• Freeze on social security deeming rates to continue for another year, until June 30, 2025. The government says this will benefit around 450,000 Australians on the age pension.
  • There will be an extra 24,100 home care packages in 2024-25 to help older people live at home.

Concession-card holders

  • The PBS co-payment will remain the same price for the next five years for concession-card holders.


  • Carers payment recipients will be able to spend more time working and volunteering from March 20, 2025. The activity test will not include study, volunteering activities or travel time, just employment. Carers can be employed for 100 hours over four weeks.

Women's health

  • Money invested to train GPs to deliver better menopause care and be qualified in inserting and removing contraceptives.
  • Delivery of free period products in remote and rural First Nations communities.
  • Removal of tariffs for some sanitary products, including some menstrual cups and period undies.
  • Longer Medicare-subsided gynaecology consultations provided for people with suspected endometriosis or pelvic pain.
  • Access to a PBS drug will be expanded to include early breast cancer with a high risk of returning. Patients will pay a maximum of $31.60 per script.
  • Nursing practitioners will be able to provide MBS-subsidised ultrasounds for medical abortions.
  • Birth parents will be given a birth debriefing and mental health screening at their six week postnatal appointment.
  • Some midwives will be able to prescribe PBS medicines.
  • Extra money to provide midwives indemnity insurance when assisting with low-risk homebirths.
Picture by Shutterstock
Picture by Shutterstock

Regional airports

  • Government will provide $101.9 million to upgrade regional airports and remote airstrips.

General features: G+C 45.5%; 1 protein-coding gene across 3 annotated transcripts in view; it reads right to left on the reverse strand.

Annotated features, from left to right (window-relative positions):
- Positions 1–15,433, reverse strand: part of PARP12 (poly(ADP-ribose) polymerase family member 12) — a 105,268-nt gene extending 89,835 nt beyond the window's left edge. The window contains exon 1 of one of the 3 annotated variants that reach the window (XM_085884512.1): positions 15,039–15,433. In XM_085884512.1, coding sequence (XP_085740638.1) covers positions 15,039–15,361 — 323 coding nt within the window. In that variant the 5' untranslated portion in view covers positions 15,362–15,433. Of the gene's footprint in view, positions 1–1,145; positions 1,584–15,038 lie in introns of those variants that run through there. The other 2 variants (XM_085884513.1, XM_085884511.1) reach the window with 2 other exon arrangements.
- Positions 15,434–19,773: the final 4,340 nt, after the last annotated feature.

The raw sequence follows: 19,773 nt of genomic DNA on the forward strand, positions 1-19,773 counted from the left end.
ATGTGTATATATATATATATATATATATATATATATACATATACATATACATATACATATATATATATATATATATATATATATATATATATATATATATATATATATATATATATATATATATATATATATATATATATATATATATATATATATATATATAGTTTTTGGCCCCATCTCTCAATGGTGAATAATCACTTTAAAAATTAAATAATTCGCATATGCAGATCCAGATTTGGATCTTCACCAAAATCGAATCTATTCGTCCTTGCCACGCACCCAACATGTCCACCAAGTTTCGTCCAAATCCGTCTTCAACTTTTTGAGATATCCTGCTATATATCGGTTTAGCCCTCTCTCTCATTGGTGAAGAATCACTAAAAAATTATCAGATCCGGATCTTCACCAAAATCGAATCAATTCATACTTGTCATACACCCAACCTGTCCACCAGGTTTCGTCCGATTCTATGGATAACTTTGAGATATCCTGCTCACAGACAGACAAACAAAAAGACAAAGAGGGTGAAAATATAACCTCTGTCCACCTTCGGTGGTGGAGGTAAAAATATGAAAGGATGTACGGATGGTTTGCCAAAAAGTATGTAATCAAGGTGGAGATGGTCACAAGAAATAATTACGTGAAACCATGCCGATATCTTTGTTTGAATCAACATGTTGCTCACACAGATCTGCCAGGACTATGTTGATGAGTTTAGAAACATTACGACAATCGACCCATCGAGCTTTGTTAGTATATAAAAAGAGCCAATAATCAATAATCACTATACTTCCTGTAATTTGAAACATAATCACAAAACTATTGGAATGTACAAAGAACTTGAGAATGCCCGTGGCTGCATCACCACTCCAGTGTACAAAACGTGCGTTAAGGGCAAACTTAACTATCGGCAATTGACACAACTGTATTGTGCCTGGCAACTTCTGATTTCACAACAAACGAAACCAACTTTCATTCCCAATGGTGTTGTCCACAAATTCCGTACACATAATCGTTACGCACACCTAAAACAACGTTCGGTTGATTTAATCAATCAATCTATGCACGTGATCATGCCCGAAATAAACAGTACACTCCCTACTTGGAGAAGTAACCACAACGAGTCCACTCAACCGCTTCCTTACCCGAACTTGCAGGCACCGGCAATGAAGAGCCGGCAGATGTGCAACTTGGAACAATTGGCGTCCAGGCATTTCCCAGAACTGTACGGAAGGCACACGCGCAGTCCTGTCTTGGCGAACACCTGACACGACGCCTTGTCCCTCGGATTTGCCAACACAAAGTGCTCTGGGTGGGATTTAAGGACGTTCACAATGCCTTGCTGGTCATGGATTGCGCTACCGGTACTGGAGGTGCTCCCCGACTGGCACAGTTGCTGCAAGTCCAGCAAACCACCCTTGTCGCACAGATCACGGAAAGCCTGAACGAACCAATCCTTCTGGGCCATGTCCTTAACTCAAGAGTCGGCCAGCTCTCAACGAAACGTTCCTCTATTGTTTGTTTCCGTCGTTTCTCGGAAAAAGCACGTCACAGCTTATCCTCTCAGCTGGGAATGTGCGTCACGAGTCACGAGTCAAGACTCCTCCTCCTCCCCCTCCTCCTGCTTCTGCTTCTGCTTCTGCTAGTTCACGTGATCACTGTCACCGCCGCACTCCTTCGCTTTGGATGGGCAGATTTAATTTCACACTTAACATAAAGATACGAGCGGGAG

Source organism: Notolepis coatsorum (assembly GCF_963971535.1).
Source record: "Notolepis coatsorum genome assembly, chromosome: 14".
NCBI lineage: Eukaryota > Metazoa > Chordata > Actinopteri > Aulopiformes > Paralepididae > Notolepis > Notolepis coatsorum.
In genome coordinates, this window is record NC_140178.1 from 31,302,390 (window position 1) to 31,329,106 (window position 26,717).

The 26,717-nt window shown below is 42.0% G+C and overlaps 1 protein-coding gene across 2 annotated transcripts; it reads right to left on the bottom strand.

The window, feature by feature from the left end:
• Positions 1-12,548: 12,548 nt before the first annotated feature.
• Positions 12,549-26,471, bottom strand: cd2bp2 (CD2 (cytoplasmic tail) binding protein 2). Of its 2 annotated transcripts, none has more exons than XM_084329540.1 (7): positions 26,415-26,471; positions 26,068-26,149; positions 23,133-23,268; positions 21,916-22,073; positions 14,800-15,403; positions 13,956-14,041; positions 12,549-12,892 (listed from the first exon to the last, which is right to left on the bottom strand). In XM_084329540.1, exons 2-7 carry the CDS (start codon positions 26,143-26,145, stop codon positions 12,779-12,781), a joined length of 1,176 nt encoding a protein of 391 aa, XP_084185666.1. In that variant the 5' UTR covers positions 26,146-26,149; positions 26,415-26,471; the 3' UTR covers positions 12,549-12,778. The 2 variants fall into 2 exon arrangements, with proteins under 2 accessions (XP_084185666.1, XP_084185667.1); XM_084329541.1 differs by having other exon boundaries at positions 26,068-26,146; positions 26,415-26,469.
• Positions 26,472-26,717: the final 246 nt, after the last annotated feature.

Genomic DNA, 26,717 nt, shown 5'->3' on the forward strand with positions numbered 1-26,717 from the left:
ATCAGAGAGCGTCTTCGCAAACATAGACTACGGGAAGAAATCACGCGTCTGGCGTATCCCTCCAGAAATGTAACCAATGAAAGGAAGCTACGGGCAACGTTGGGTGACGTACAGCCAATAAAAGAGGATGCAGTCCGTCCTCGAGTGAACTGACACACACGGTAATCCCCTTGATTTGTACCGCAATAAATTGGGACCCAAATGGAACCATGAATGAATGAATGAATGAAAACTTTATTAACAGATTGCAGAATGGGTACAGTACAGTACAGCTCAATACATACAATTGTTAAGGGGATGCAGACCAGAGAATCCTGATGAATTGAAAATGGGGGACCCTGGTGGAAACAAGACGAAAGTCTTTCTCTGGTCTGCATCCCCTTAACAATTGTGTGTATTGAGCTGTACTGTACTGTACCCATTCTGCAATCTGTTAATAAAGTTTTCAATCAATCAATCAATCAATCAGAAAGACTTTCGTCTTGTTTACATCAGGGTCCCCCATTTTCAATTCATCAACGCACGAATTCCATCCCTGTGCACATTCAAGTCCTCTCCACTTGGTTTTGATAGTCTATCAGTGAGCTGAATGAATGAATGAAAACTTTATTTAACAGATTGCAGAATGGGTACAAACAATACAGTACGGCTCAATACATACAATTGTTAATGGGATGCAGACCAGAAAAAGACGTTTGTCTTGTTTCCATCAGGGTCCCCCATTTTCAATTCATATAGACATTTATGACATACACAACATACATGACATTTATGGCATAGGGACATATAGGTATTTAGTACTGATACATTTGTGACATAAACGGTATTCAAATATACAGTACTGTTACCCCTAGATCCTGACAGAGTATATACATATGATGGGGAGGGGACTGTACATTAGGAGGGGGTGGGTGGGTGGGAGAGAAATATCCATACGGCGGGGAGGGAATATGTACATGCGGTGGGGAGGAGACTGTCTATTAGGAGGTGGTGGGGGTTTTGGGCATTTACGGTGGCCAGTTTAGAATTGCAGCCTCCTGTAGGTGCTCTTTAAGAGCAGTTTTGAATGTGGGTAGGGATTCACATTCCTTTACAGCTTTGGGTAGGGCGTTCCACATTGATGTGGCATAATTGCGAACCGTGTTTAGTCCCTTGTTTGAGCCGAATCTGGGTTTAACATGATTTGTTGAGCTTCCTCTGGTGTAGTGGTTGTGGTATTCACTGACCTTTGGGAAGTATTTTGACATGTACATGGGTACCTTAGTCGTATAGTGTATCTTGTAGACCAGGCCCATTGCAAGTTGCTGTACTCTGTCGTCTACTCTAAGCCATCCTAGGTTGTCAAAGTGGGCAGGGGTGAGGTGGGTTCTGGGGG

Hydrogen sector

  • Government is introducing a hydrogen production tax incentive to encourage more investment at an estimated cost of $6.7 billion. over a decade. It is also investing an extra $1.3B into the Hydrogen Headstart program.

Shipping industry

  • The government is investing $101.8 million to attract and retain a skilled industrial workforce to support Australian shipbuilding and the delivery of submarines.
  • Creating a pilot apprenticeship program in trades and technology specific to ship building.

Indian nationals

  • The validity of the business visitor visas from Indian nationals will be extended.

Losers ​


  • Universities will be restricted in how many international students they can enroll, depending on factors including how much housing is available for those students.

International students

  • It will be harder for internationals to enroll in Australian universities following new enrollment caps.

Jobseeker recipients

  • Around 4700 Jobseeker recipients working up to 15 hours per week will receive at least $54.90 more per fortnight (though this includes the energy supplement). However, advocacy groups have called for much higher increases to the payment.

Government coffers

  • While expecting a $9.3 billion surplus in 2023-24, the government expects to be in a $28.3 billion deficit in 2024-25. The government said it has avoided around $80 billion in interest payments due by reducing spending.

High-income earners

  • While high income earners will be receiving a tax cut, it is lower than the government promised before the last election. Those earning between $135,001 and $190,000 will save between $3729 and $4529, while those earning above $190,000 will save $4529 a year. However, these are fewer savings than originally planned before changes to Stage 3 tax cuts.
Picture by Shutterstock
Picture by Shutterstock


  • Participants: Eligibility for NDIS access will tighten. The government is investing money to re-design the NDIS, hoping to save $14 billion by mid-2028.
  • Rorters: The government will invest $83.9 million over two years to crack down on NDIS fraud.

Fraudulent childcare services 

  • The government expects to save money by spending $84.2 million to increase audits of child care services, including those in Family Day Care and Home Care sectors. This includes $1.3 million over four years for the Department of Education to identify "individuals of high, unexplained wealth with connections to the child care sector".


Lanie Tindale

I am City reporter at The Canberra Times. I previously covered health for the masthead, and was a trainee before that. I have written on courts, federal politics, breaking news, features and opinion.